Jenifer Paquette

- Hillsborough Community College

Dr. Jenifer Paquette teaches English in higher education with her areas of expertise running from the history of the English language and the intricacies of grammatical rules to guidelines for effective writing and communication across disciplines.

Author of the Klauden’s Ring Saga and the Conjuring Fascination series, JM Paquette writes fantasy and paranormal romance novels. When she isn’t writing, she can be found teaching English, discussing Tolkien, editing books, guest co-hosting the podcast Drinking with Authors, and watching Russian dragon shifter movies.

You may also find her guest co-hosting the podcast Drinking with Authors. Even though she doesn’t drink, she loves getting to know fellow authors! Check out JM Paquette at and, on Twitter @authorjmp and @editorjmp13, and as Author JM Paquette on Facebook and Instagram.



Archaisms are out-of-style words or phrases, such as “whilst,” “thusly,” or “thou.” Use of archaisms in your writing creates a stilted, inauthentic voice, tone, persona. Use of archaisms in your writing creates a stilted, inauthentic tone. Learn to identify archaisms in your work and the work of others.


Choppy Writing


Coordinating Conjunctions

Coordination & Subordination

What is Coordination & Subordination? Learn how to identify and correctly employ coordinate and subordinate sentence structures. These are the basic building blocks of Standard Written English.


Learn, when composing

so that you can access the readability of your work or the work of others.

Edit for Diction

Being a good editor from the perspective of diction requires declarative knowledge about Archaisms; Bias-Free Language; Cliché; Concrete & Sensory Language; Figurative Language; Homonyms; Jargon; and Vague Language, Generalizations

Diction matters a great deal to writers, speakers, knowledge workers . . . becauses audiences are likely to ignore information and texts if it employs inappropriate diction. Use these strategies to edit your texts for diction.

Flow – How to Create Flow in Writing

Writing teachers, writers, and readers have different definitions for the concept of flow. For writers, flow is a mind set, a sense that you feel creative and articulate. For students and aspiring writers, flow may also refer to stylistic principles related to coherence and unity,  For readers and writing teachers, flow refers to a style of writing that is smooth and logical, seamlessly transitioning from one idea to the next in a way that engages the reader and enhances their understanding of the text. This article focuses primarily on this latter conception of flow. By mastering flow, alongside coherenceinclusivenesssimplicity, and unity, you’ll be well-equipped to craft professional or academic pieces that engage and inform effectively.


Independent Clauses, Dependent Clauses & Phrases

Modifiers, Modification

How do dangling, misplaced, limiting, or squinting modifiers cause confusion in sentences? How can I avoid these modification problems?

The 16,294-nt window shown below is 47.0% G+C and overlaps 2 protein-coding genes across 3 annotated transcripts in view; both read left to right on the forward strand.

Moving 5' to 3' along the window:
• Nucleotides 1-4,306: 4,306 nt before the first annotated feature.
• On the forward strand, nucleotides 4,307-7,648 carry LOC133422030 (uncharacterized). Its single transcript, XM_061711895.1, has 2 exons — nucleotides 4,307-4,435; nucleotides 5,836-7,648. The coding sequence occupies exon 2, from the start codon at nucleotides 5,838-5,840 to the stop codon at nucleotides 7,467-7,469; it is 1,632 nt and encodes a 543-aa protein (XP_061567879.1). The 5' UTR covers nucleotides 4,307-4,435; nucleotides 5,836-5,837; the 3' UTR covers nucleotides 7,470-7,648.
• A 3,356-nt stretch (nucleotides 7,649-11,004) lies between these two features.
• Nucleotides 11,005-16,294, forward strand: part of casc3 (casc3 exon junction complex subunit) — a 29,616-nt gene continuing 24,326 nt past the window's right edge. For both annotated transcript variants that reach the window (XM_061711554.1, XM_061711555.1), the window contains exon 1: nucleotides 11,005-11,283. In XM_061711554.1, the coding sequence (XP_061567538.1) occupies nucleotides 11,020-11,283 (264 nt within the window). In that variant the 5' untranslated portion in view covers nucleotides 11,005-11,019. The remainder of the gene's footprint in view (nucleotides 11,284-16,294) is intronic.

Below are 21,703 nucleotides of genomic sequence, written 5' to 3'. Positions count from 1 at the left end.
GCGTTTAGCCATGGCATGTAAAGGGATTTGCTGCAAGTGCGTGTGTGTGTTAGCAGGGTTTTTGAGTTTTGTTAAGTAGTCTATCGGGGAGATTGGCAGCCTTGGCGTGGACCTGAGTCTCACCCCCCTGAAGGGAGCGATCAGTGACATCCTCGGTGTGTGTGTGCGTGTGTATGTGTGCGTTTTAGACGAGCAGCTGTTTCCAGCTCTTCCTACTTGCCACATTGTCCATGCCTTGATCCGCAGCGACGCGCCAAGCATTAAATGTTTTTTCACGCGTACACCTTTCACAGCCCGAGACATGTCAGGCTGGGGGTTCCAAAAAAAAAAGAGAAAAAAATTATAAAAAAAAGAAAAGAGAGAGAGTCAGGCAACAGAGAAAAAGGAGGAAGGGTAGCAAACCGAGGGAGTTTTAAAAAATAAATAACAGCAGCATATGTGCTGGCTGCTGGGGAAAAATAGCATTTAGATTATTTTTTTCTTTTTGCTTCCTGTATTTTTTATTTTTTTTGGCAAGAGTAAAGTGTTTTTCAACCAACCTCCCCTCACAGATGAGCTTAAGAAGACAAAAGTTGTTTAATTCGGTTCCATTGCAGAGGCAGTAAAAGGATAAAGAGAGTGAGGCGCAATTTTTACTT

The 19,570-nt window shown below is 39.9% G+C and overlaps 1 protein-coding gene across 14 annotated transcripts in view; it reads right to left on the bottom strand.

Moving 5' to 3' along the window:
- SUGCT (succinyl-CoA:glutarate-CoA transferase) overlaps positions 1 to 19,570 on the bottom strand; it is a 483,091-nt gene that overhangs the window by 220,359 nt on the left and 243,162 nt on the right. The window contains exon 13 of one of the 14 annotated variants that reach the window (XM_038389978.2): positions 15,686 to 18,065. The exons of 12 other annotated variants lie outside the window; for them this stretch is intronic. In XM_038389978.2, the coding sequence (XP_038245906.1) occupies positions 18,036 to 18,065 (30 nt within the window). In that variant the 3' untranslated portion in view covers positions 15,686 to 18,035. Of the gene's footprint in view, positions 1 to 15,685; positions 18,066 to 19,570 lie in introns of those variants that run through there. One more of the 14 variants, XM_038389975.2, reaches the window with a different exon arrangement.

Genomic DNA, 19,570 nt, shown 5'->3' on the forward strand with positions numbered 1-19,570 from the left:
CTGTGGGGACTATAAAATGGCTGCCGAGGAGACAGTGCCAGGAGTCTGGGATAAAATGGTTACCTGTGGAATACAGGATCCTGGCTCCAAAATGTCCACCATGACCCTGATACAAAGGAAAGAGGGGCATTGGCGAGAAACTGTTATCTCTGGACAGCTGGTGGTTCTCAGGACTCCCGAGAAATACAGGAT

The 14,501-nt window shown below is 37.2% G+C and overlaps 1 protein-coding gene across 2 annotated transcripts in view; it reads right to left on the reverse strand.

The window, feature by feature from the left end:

Readers are likely to ignore your prose or dismiss it as an uneducated rant when you make overgeneralizations. Learn how to avoid this error.

Parallelism, Parallel Structure, Parallel Construction

Learn about parallelism as a foundational grammatical structure in English. Learn about parallelism from a rhetorical perspective: use parallel structure to facility brevity, clarity & rhythm.

Parts of a Sentence

Learn about the parts of a sentence in Standard Written English: subjects, verbs, and objects and Independent Clauses, Dependent Clauses & Phrases.

Primer Sentences

Pronoun – Guide to Writing with Pronouns

This Guide to Writing with Pronouns in 2022 provides everything you need to know about pronouns. The Guide defines the different types of pronouns in English, analyzes the function of pronouns in sentences, and explains how to identify and fix pronoun errors. Learn about correct pronoun usage so you can establish a professional tone in your communications and ensure your language is clear, concise, inclusive and gender-sensitive.

Research Question

Revise for Thesis or Research Question

Sentence Patterns

What are the four most common sentence patterns in Standard Written English? How can I identify which sentence patterns to use in my texts?

Sentence Structure – Syntax

Learn to identify 1. Simple, 2. Compound, 3. Complex, and 4. Compound-Complex Sentences. Understand how to use these sentence structure depending on the message and the occasion.

Sentence Types

Learn to identify the 4 sentence types in English: 1. declarative, 2. imperative, 3 interrogative, and 4. exclamatory sentences.


Sentences are more than a basic unit of thought: they are a signal of education, self regulation, and professionalism. Sentence errors undermine a professional prose style: Learn to distinguish independent clauses from dependent clauses and phrases. Develop your understanding of the tao of the sentence in order to avoid common errors: modification errors, comma splices, run-on sentences and sentence fragments.

Subject-Verb Agreement

Subjects, Verbs, & Objects

Subordinating Conjunctions

Vague Language

Vague language is abstract, undecipherable, underdeveloped, fragmented prose. Use of vague language can be a form of rhetrickery–an intentional rhetorical move. Yet more commonly vagueness is unintentional, a signal that the writer, speaker, knowledge worker . . .  needs to think more deeply about the matter. Learn how to eliminate vague language from your work and the work of others.

Verb-Tense Shift